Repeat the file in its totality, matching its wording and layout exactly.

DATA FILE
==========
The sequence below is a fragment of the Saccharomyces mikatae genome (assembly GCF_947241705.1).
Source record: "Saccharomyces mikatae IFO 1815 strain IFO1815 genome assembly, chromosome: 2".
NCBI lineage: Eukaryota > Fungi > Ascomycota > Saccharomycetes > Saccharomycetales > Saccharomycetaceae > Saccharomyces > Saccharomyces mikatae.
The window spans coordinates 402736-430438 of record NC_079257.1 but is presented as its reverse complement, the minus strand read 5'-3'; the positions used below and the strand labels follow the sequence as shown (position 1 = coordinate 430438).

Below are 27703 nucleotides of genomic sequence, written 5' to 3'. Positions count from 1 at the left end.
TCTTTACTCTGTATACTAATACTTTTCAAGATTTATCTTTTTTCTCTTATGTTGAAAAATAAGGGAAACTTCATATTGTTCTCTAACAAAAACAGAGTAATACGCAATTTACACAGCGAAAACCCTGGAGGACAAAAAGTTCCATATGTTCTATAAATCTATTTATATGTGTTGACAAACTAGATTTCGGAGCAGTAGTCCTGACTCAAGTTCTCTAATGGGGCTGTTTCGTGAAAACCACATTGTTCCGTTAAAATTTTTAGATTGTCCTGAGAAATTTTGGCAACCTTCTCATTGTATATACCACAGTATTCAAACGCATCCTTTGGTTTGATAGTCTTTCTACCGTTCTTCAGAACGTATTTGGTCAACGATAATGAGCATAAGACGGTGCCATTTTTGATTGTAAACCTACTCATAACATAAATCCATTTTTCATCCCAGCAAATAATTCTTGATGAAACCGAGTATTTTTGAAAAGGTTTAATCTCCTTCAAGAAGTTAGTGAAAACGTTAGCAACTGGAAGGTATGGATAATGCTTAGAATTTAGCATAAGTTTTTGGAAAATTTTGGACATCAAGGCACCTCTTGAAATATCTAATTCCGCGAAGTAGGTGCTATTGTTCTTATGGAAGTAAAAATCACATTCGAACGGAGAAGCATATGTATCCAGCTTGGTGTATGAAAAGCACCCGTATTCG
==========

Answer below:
The sequence below is a fragment of the Saccharomyces mikatae genome (assembly GCF_947241705.1).
Source record: "Saccharomyces mikatae IFO 1815 strain IFO1815 genome assembly, chromosome: 2".
NCBI lineage: Eukaryota > Fungi > Ascomycota > Saccharomycetes > Saccharomycetales > Saccharomycetaceae > Saccharomyces > Saccharomyces mikatae.
The window spans coordinates 402736-430438 of record NC_079257.1 but is presented as its reverse complement, the minus strand read 5'-3'; the positions used below and the strand labels follow the sequence as shown (position 1 = coordinate 430438).

Below are 27703 nucleotides of genomic sequence, written 5' to 3'. Positions count from 1 at the left end.
TCTTTACTCTGTATACTAATACTTTTCAAGATTTATCTTTTTTCTCTTATGTTGAAAAATAAGGGAAACTTCATATTGTTCTCTAACAAAAACAGAGTAATACGCAATTTACACAGCGAAAACCCTGGAGGACAAAAAGTTCCATATGTTCTATAAATCTATTTATATGTGTTGACAAACTAGATTTCGGAGCAGTAGTCCTGACTCAAGTTCTCTAATGGGGCTGTTTCGTGAAAACCACATTGTTCCGTTAAAATTTTTAGATTGTCCTGAGAAATTTTGGCAACCTTCTCATTGTATATACCACAGTATTCAAACGCATCCTTTGGTTTGATAGTCTTTCTACCGTTCTTCAGAACGTATTTGGTCAACGATAATGAGCATAAGACGGTGCCATTTTTGATTGTAAACCTACTCATAACATAAATCCATTTTTCATCCCAGCAAATAATTCTTGATGAAACCGAGTATTTTTGAAAAGGTTTAATCTCCTTCAAGAAGTTAGTGAAAACGTTAGCAACTGGAAGGTATGGATAATGCTTAGAATTTAGCATAAGTTTTTGGAAAATTTTGGACATCAAGGCACCTCTTGAAATATCTAATTCCGCGAAGTAGGTGCTATTGTTCTTATGGAAGTAAAAATCACATTCGAACGGAGAAGCATATGTATCCAGCTTGGTGTATGAAAAGCACCCGTATTCG